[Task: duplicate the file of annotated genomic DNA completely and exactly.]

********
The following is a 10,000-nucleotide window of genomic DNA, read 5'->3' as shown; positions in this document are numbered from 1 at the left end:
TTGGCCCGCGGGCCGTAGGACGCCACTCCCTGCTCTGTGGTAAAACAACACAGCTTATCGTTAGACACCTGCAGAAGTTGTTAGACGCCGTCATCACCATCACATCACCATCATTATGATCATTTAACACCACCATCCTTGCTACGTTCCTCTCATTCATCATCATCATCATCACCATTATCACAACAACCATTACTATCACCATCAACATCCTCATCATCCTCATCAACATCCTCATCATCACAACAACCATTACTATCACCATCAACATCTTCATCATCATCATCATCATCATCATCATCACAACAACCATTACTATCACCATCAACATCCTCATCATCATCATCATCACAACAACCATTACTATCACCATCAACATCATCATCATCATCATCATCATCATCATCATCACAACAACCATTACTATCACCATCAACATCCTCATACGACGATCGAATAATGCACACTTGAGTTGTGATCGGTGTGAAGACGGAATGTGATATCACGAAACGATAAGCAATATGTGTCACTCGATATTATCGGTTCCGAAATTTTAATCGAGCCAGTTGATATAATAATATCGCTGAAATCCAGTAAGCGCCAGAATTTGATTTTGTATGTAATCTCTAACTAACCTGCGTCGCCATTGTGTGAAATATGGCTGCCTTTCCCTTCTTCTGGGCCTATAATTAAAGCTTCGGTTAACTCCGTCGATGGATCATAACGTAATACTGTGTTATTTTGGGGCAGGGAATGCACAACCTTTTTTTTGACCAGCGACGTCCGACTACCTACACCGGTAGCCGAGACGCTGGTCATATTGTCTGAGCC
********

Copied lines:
The following is a 10,000-nucleotide window of genomic DNA, read 5'->3' as shown; positions in this document are numbered from 1 at the left end:
TTGGCCCGCGGGCCGTAGGACGCCACTCCCTGCTCTGTGGTAAAACAACACAGCTTATCGTTAGACACCTGCAGAAGTTGTTAGACGCCGTCATCACCATCACATCACCATCATTATGATCATTTAACACCACCATCCTTGCTACGTTCCTCTCATTCATCATCATCATCATCACCATTATCACAACAACCATTACTATCACCATCAACATCCTCATCATCCTCATCAACATCCTCATCATCACAACAACCATTACTATCACCATCAACATCTTCATCATCATCATCATCATCATCATCATCACAACAACCATTACTATCACCATCAACATCCTCATCATCATCATCATCACAACAACCATTACTATCACCATCAACATCATCATCATCATCATCATCATCATCATCATCACAACAACCATTACTATCACCATCAACATCCTCATACGACGATCGAATAATGCACACTTGAGTTGTGATCGGTGTGAAGACGGAATGTGATATCACGAAACGATAAGCAATATGTGTCACTCGATATTATCGGTTCCGAAATTTTAATCGAGCCAGTTGATATAATAATATCGCTGAAATCCAGTAAGCGCCAGAATTTGATTTTGTATGTAATCTCTAACTAACCTGCGTCGCCATTGTGTGAAATATGGCTGCCTTTCCCTTCTTCTGGGCCTATAATTAAAGCTTCGGTTAACTCCGTCGATGGATCATAACGTAATACTGTGTTATTTTGGGGCAGGGAATGCACAACCTTTTTTTTGACCAGCGACGTCCGACTACCTACACCGGTAGCCGAGACGCTGGTCATATTGTCTGAGCC